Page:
Cercotrichas quadrivirgata (Bearded scrub-robin) 

[= Erythropygia quadrivirgata

Baardwipstert [Afrikaans]; Streepkop-waaierstaart [Dutch]; Agrobate à moustaches [French]; Brauner bartheckensänger [German]; Rouxinol-do-mato-de-bigodes [Portuguese]

Life > Eukaryotes > Opisthokonta > Metazoa (animals) > Bilateria > Deuterostomia > Chordata > Craniata > Vertebrata (vertebrates)  > Gnathostomata (jawed vertebrates) > Teleostomi (teleost fish) > Osteichthyes (bony fish) > Class: Sarcopterygii (lobe-finned fish) > Stegocephalia (terrestrial vertebrates) > Tetrapoda (four-legged vertebrates) > Reptiliomorpha > Amniota > Reptilia (reptiles) > Romeriida > Diapsida > Archosauromorpha > Archosauria > Dinosauria (dinosaurs) > Saurischia > Theropoda (bipedal predatory dinosaurs) > Coelurosauria > Maniraptora > Aves (birds) > Order: Passeriformes > Family: Muscicapidae > Genus: Cercotrichas

Cercotrichas quadrivirgata (Bearded scrub-robin) Cercotrichas quadrivirgata (Bearded scrub-robin) 
Cercotrichas quadrivirgata (Bearded scrub-robin) 

Bearded scrub-robin, Kruger National Park, South Africa.  [photo Trevor Hardaker ©]

Bearded scrub-robins, South Africa. [top right photo Alan Manson © ; bottom right photo Johan van Rensburg]

For more info on this species, see www.birdforum.net/opus/Bearded_Scrub-Robin

Distribution and habitat

It occurs from southern Somalia through eastern Tanzania to Malawi, Zambia and southern Africa. Here it is locally common in Zimbabwe, Mozambique, northern Botswana, Caprivi Strip (Namibia) and the extreme east of South Africa. It generally prefers sand forest, thickets in broad-leaved woodland or savanna and riverine forest.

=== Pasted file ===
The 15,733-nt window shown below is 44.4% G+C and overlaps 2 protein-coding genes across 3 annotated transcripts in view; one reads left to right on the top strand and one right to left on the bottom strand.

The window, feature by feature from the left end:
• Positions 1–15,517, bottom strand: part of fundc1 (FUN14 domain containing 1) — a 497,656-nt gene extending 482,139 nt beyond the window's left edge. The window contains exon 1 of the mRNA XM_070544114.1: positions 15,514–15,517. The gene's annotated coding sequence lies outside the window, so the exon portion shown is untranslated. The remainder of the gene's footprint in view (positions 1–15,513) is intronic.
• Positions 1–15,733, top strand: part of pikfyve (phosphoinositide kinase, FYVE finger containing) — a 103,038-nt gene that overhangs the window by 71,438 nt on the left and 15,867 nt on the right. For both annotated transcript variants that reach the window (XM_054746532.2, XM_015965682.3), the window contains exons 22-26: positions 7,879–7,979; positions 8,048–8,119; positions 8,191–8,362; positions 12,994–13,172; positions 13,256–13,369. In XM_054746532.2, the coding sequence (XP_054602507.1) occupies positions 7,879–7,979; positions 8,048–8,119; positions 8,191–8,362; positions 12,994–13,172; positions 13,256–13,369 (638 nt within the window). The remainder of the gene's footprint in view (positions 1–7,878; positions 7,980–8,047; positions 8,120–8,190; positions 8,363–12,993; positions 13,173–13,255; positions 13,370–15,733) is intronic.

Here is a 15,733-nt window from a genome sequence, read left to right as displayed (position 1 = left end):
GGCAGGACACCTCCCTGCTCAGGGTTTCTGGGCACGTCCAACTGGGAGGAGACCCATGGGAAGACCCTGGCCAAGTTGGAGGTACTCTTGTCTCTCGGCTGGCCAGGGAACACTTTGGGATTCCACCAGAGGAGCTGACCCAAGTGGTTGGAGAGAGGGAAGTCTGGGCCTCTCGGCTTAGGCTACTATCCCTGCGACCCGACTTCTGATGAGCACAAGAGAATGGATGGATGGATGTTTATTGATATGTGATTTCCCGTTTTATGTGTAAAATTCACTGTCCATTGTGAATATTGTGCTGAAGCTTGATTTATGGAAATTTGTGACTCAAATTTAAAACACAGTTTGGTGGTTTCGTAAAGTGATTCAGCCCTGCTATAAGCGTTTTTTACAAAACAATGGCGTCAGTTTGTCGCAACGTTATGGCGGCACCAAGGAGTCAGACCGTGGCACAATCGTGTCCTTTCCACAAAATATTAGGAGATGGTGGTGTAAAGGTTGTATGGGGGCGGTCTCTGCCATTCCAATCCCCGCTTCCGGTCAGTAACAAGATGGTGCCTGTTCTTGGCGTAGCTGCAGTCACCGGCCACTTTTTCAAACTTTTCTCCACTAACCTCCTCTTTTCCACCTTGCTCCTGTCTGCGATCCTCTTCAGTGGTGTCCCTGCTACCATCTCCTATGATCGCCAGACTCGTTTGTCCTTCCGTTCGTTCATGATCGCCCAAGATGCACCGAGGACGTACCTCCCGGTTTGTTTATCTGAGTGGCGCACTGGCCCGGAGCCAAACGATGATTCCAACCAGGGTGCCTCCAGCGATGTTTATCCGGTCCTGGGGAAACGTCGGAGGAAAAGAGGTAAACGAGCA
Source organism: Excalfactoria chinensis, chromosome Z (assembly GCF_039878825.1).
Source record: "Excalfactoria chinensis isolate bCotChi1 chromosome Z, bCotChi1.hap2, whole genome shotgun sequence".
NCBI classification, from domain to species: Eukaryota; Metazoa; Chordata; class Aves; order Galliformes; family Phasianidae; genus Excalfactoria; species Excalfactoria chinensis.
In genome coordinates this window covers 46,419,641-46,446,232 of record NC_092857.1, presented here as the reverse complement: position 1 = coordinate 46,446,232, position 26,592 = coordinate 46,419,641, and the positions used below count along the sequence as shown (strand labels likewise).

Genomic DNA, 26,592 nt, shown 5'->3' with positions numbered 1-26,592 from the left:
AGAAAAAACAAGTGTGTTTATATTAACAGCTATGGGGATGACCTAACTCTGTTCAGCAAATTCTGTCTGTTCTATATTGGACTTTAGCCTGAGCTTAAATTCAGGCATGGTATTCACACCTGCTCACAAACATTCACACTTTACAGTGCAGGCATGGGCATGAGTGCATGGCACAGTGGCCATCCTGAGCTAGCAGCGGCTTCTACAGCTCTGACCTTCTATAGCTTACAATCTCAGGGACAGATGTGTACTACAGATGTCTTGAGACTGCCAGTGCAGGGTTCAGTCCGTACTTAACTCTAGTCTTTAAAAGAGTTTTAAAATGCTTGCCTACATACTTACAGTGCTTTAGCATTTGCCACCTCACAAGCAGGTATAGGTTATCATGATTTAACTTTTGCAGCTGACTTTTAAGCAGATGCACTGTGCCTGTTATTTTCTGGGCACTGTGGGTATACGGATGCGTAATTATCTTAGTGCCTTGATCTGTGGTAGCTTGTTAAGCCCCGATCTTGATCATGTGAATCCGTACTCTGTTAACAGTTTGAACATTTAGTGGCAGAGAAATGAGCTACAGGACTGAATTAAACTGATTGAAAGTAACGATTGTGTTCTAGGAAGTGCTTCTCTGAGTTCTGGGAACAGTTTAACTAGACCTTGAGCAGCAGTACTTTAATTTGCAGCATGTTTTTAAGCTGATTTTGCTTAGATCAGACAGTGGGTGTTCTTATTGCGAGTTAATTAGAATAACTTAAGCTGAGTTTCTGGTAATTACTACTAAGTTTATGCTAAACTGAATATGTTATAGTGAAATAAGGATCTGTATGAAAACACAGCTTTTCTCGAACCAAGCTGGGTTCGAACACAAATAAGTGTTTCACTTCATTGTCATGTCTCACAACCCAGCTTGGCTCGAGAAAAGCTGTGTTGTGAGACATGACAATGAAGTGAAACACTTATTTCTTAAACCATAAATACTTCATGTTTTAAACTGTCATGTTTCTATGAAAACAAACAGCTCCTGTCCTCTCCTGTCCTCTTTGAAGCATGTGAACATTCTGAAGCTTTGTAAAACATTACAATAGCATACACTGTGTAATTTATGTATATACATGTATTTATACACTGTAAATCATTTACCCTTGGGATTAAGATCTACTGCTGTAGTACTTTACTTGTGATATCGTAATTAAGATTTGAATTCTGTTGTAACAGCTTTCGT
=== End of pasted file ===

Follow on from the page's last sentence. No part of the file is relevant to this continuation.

Distribution of Bearded scrub-robin in southern Africa, based on statistical smoothing of the records from first SA Bird Atlas Project (© Animal Demography unit, University of Cape Town; smoothing by Birgit Erni and Francesca Little). Colours range from dark blue (most common) through to yellow (least common). See here for the latest distribution from the SABAP2.  

Brood parasites

It has been recorded as host of the Red-chested cuckoo.

Food 

It mainly eats beetles and ants, doing most of its foraging on the ground, often taking prey flushed by driver ant swarms. It may also forage high up in the tree canopy, gleaning ants and caterpillars from leaves and branches. The following food items have been recorded in its diet:

Breeding

  • The nest is an open cup set into a pad of rootlets and dead leaves, sometimes also including lichen, dried grass, small twigs and moss, lined with animal hair such as that of the Nyala (Tragelaphus angasi), Bushpig (Potomachoerus larvatus) and Red duiker (Cephalophus natalensis). It is typically placed in a rotten cavity in a living tree, on top of a hollow stump or in a hole at the base of a fork against the tree trunk.
  • Egg-laying season is from September-December.
  • It lays 2-3 eggs, which are incubated solely by the female for about 11-14 days.
  • The chicks are fed by both adults, leaving the nest after about 15-17 days, after which they still remain dependent on their parents for about 4 more weeks.

Threats

Not threatened.

References

  • Hockey PAR, Dean WRJ and Ryan PG 2005. Roberts - Birds of southern Africa, VIIth ed. The Trustees of the John Voelcker Bird Book Fund, Cape Town. 

 

 

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